Raindrops as big as walnuts hit the windshield violently, as we keep moving forward into the unknown, surrounded by what seems like absolute darkness. Every few minutes, a large bolt of lightning hits the ground somewhere near, and the vast farmlands and meadows of Michigan light up, revealing for a split second whatever lies as far as the eye can see. The flatness of the landscape allows for a mystic glimpse that makes me feel as if I was being offered a preview of the beauty, so that I would feel tempted to come back during the day to do justice to it.
I squint hard, trying to make sure I am staying in the lines of the road that is nearly flooded under the insistent rain. My friend is telling me about his lab work, about brain tumors, and mutated rat genes, and DNA scanning. The combination of the darkness of the narrow road (that could be leading to infinity, for all we know), the fascinating weather, and the intricacies of the science I hear, makes this late night trip seem surreal.
We turn left off of Schellenberger Road, to a gravel pathway leading to a tobacco colored farm house. The lights are on, with silhouettes of people showing through what seems to be the kitchen windows. There are several cars parked outside, facing the empty lands. I pull up next to the red car. Once I turn off the headlights, we are left in engorging darkness, the only light being the frail sparks of a fire left to survive through the shower.
My friend’s friend, the owner of the farmhouse, comes outside to great us. He gives my friend a side-hug, and approaches me to shake my hand. I introduce myself, but cannot see the face of the name I was told in return, until we reach the dim light of the front porch of the house. We pass through the living room into the kitchen, where six people are sitting around a crude wooden table, playing a board game. There is a large pot full of chili staying warm on the stove, a plate of shredded cheddar next to it. A fat cat brushes against my legs as I am offered a drink. I responsibly refuse, thinking of the weather and the hour-long drive back home. They respectfully don’t understand. My throat is dry and itchy, so I ask for water instead. The water from the tap tastes faintly of metal.
For a few minutes, the game has stopped in acknowledgment of our arrival. Everyone seems nice and friendly, but there are no proper introductions done, so I only learn (and quickly forget) people’s names when someone else is referring to them. We are all standing up, somewhat squeezed uncomfortably in the tiny kitchen. Brief conversations of what I do take place, but no one is too interested. We all move into the living room to play a made-up game of charades. I sit on the larger couch smelling densely of animal, next to a loud gay couple, who I gather are Jewish: they joke about the hostility of the dog, which is no where in sight, saying it must be either homophobic, or anti-semitic, or both. Another cat walks in and takes its place between me and the larger of the two men. The crowd is loud and dramatic. Politically incorrect jokes, often about the Holocaust and homosexuality, keep flying around, the larger, louder, and seemingly hyperactive one of the gay couple making most of them.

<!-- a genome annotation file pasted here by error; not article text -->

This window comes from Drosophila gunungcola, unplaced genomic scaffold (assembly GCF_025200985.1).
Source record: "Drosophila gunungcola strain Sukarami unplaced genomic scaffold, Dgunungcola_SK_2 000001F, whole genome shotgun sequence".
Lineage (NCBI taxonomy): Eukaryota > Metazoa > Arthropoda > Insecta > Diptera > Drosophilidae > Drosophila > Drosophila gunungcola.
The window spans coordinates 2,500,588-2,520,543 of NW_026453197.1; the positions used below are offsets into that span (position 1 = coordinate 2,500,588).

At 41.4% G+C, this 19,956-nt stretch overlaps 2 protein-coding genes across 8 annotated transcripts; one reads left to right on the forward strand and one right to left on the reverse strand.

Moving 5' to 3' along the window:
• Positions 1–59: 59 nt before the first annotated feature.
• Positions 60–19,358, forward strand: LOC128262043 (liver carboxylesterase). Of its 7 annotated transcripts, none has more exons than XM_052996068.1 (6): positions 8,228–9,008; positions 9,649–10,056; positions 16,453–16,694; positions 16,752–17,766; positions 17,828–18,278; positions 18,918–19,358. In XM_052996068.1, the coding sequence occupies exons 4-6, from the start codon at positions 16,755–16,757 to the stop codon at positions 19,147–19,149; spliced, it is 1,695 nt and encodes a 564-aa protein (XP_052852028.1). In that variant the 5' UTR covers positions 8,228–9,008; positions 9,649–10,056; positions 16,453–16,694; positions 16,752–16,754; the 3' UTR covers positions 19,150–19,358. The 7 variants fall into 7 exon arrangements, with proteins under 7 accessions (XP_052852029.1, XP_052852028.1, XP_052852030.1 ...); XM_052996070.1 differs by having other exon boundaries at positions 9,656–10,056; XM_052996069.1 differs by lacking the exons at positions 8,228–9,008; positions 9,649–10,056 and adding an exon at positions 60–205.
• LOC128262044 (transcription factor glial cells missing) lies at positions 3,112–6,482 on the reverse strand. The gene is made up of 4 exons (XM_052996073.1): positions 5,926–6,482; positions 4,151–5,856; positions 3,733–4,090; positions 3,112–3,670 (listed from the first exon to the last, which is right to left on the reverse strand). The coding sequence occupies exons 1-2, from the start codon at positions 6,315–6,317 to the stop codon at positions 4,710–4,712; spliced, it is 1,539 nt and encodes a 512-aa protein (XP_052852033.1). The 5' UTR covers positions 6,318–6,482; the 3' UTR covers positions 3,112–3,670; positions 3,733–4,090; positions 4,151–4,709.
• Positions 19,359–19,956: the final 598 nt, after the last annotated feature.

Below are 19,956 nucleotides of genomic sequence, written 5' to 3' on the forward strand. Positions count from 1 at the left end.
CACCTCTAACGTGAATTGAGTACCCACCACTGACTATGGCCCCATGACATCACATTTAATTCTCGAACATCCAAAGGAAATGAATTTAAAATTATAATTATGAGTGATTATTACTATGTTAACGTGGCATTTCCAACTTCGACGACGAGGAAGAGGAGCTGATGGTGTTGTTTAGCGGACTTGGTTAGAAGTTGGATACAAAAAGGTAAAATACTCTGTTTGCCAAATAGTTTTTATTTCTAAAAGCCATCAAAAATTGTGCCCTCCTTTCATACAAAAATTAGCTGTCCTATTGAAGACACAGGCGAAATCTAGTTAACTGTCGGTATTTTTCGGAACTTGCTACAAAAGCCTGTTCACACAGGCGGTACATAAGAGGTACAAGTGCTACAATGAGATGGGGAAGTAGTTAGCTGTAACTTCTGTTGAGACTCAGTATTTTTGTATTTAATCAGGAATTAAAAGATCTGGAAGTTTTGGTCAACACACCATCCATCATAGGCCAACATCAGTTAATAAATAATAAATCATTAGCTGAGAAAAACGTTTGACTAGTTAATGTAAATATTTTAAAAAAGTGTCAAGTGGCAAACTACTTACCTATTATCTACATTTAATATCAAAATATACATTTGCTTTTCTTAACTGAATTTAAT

The game is not entirely engaging, and definitely not what I had envisioned this party would be, so my mind wanders and I start looking around the room we are in. There is an old iron stove standing on a stone deck, like an island in the middle of the hard wood floor. In one corner there is an old sewing machine, which has been turned into a desk, with old spools of thread of various colors framed on the wall behind it. On the other side of the room, the wall is covered with a large wooden bookcase. Despite being chilly, the room has a cozy feel to it. I find out later that an old woman used to live here, who had recently died.That’s how they had moved here. The young man who had greeted us at the door says he doesn’t mind the long commute every day, even in the heavy snow of Michigan. His wife’s car, however, is simply useless in the snow, he admits, but two pairs of snow tires should do the trick, responds the man with the baseball cap. Otherwise, he seems to be the only one who doesn’t speak much.
I leave the game to look for the bathroom. I walk through the kitchen again, and pass the open door of the bedroom. The large black dog referred to earlier is lying on the bed, its eyes watching me. There is a baby fence blocking the doorway, but I doubt that that would be high enough to prevent the dog from jumping over. I try to ignore the feeling of worry rising up, and continue to the bathroom. The shower curtain is drawn to hide the tub, but I get curious, and even though it must be rude, I peak through the side. The tub is old and rusty, and in dire need of replacement.
My friend and I join in on the game every now and then. I make a few good guesses, but tell only some of them. Soon, we are tired and bored, and covered in small mosquito bites, so we head out. As we walk through the porch, I see fireflies. Only as they increase in number, we realize they are not fireflies but ashes being blown from the fire burning earlier. Despite the rain, possibly because of the heavy wind, the fire has grown instead of diminishing, and its ashes fly high into the dark sky, and deep into the woods, away from the farmland.
We return to the narrow, endlessly straight roads we came from, only the wind and rain are much stronger this time. We drive over flooded patches on the road, wondering if we’ll get stuck, but staying calm nevertheless, and talking of random things, of food, of our new lives, of the future, asking each other about our pasts, looking for commonalities and differences. The lightning continues to light our surroundings every now and then – something you don’t seem to get used to, something that fascinates you each time.